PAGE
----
So, anyone who has ever talked to me (like, ever) knows that sooner or later, we're going to start talking about baked goods.
And a couple of years ago I had a great conversation with a young lady from Pittsburgh who told me a beautiful tale about a famous dessert from her town: the Burnt Almond Torte from Prantl's Bakery. Actually, I believe she referred to it as "a torte worth shoving grandma out of the way to get to quicker." Oddly, I didn't ask any follow up questions.
But suffice it to say, the description left an impression, and when a customer in my Seattle store mentioned that he was headed to Pittsburgh for a visit, I left him with a very strong suggestion that he try this torte.
But he did one better: he brought me back a piece. Apparently not only had he bought one of the tortes, but had become hooked: as he confessed, he had eaten a slice that very morning for breakfast (a practice which I support, btw).
The torte itself has an interesting story, as I learned from a Pittsburgh-based dessert enthusiast:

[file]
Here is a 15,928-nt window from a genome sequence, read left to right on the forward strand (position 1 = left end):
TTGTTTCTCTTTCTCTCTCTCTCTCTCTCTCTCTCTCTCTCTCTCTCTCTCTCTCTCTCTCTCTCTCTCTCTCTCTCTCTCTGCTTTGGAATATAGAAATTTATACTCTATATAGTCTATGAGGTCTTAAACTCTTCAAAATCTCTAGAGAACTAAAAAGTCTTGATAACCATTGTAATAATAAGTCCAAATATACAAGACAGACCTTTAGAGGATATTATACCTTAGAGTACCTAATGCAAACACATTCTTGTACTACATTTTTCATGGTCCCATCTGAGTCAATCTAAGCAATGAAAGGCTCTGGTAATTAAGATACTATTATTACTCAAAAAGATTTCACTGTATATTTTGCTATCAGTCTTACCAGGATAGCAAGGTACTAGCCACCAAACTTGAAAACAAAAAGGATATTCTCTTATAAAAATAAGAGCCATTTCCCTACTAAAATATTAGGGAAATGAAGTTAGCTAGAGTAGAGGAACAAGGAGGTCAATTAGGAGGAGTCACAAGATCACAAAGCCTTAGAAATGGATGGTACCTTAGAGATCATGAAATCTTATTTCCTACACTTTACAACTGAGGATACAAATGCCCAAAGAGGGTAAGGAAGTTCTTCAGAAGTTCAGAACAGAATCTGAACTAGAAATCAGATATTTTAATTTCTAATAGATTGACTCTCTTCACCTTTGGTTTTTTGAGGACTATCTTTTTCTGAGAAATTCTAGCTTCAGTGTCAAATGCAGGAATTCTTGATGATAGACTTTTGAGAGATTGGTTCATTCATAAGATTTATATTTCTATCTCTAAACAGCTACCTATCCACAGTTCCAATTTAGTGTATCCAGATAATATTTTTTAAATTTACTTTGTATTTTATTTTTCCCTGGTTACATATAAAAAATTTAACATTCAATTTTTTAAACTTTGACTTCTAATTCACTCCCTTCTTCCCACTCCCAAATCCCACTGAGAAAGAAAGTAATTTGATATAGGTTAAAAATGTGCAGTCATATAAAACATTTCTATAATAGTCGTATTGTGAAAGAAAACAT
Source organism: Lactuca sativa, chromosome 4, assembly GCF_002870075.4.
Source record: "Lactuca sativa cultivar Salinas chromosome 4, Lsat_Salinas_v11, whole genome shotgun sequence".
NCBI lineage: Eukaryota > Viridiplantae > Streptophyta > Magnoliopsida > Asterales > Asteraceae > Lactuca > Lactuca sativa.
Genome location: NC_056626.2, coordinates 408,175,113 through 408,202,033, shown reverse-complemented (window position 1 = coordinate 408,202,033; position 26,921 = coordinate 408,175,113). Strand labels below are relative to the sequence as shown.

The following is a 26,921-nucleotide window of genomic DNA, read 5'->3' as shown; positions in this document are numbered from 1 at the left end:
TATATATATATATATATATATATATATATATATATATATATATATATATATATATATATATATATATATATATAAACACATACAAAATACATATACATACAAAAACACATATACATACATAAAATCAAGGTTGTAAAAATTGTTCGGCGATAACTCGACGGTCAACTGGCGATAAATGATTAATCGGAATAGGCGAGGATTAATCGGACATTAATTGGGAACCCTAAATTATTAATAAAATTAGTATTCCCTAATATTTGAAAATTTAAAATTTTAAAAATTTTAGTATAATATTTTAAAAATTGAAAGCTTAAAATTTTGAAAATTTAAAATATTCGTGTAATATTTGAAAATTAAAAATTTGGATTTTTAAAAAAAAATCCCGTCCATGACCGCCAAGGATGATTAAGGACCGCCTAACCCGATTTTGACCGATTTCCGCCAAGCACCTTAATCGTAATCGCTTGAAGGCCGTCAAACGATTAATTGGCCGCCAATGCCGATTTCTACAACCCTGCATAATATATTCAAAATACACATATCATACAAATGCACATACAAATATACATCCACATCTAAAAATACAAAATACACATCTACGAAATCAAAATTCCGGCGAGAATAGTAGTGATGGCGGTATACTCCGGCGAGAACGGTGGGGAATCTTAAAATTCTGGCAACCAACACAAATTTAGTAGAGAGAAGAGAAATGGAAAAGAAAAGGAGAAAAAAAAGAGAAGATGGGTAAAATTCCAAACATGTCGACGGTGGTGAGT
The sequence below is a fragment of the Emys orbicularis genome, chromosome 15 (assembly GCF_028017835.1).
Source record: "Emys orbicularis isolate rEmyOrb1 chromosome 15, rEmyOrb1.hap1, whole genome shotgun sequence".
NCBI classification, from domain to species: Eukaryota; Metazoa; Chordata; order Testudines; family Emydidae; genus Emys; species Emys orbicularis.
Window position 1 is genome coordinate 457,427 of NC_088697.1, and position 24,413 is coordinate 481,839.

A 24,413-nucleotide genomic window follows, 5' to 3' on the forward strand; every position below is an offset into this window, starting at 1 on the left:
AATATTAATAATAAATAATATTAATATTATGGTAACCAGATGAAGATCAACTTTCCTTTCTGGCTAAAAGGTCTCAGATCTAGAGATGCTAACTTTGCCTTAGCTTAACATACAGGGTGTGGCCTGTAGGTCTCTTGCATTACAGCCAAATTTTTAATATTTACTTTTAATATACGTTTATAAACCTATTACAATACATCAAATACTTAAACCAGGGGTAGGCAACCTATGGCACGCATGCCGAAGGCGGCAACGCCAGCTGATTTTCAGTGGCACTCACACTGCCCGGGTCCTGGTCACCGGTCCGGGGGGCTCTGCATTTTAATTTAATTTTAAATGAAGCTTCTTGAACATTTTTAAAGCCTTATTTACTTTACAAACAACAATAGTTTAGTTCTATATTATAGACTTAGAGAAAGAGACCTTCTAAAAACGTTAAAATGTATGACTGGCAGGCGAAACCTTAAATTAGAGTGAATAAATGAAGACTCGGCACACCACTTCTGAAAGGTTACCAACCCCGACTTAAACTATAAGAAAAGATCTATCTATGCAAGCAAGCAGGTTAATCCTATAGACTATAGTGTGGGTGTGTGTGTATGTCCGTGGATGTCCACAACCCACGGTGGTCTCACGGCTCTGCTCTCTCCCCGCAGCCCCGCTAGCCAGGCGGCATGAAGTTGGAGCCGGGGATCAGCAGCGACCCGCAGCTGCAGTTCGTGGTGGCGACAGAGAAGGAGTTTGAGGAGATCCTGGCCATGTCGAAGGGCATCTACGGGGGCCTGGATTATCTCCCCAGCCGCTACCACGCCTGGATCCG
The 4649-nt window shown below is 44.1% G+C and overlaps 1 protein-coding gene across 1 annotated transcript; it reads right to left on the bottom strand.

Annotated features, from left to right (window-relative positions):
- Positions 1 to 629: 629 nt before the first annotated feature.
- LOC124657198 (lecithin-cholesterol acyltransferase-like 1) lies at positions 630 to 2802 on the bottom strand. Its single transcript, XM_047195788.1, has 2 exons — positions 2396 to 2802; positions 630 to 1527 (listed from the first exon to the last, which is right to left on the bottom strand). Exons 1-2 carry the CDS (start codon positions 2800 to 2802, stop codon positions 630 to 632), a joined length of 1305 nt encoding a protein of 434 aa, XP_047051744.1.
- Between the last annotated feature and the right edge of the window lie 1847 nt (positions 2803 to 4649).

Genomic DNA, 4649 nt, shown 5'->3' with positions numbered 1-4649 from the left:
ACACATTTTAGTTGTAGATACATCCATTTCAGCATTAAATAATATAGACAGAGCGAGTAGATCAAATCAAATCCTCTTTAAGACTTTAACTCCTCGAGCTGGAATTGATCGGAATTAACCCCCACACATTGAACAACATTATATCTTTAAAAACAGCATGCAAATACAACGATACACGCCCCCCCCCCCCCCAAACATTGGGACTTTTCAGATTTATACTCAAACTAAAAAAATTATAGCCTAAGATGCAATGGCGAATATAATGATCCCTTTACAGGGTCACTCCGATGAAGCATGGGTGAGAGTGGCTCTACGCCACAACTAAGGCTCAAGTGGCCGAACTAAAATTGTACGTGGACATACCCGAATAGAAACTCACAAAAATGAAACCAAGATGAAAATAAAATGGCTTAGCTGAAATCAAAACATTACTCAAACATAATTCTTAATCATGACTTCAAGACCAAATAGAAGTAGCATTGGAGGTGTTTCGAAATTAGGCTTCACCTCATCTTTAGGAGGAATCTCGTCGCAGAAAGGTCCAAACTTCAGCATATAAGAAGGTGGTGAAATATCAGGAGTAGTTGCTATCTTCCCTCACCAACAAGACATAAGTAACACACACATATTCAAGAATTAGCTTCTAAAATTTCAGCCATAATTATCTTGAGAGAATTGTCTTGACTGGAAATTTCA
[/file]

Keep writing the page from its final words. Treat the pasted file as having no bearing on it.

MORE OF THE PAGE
It wasn't until the 1970's though, that Prantl's began to serve its most famous item- the Burnt Almond Torte. In the midst of an unusual surplus of almonds, the Almond Board asked bakers to use more almonds in more creative ways. Henry Prantl, an original owner, traveled to California to learn and came back with an idea for a cake which he refined into the ever-delicious Burnt Almond Torte.
Well, Henry did good, and one taste of this torte reveals why it's an enduring legend in the area. It's comprised of Prantl's "famous yellow 'scrap' batter cake, creamy custard, homemade buttercream and loads of secret recipe toasted almonds", and it is very, very good. The cake itself is light, but don't you dare think it's virtuous, because the thick slab of custard contained inside not only keeps the cake moist, but adds a decadent dimension--which is then multiplied by the addition of thick, creamy buttercream and crunchy, toasty almond slivers. They may think that they're doing a good job of keeping the secret to the preparation of these delicious almonds under wraps, but I'm pretty sure I've figured it out: they mix in a heaping handful of crack.
Because this cake really is that addictive--in Mr. Spy's words, it was "an epic dessert".
Thank you Dennis for bringing back a slice for us to sample!
Prantl's Bakery is located in Pittsburgh; visit their site for locations and details. You can also buy a "travel" version of the torte online here, and if you're feeling brave, you might want to give this copycat recipe a try (though I haven't tried it).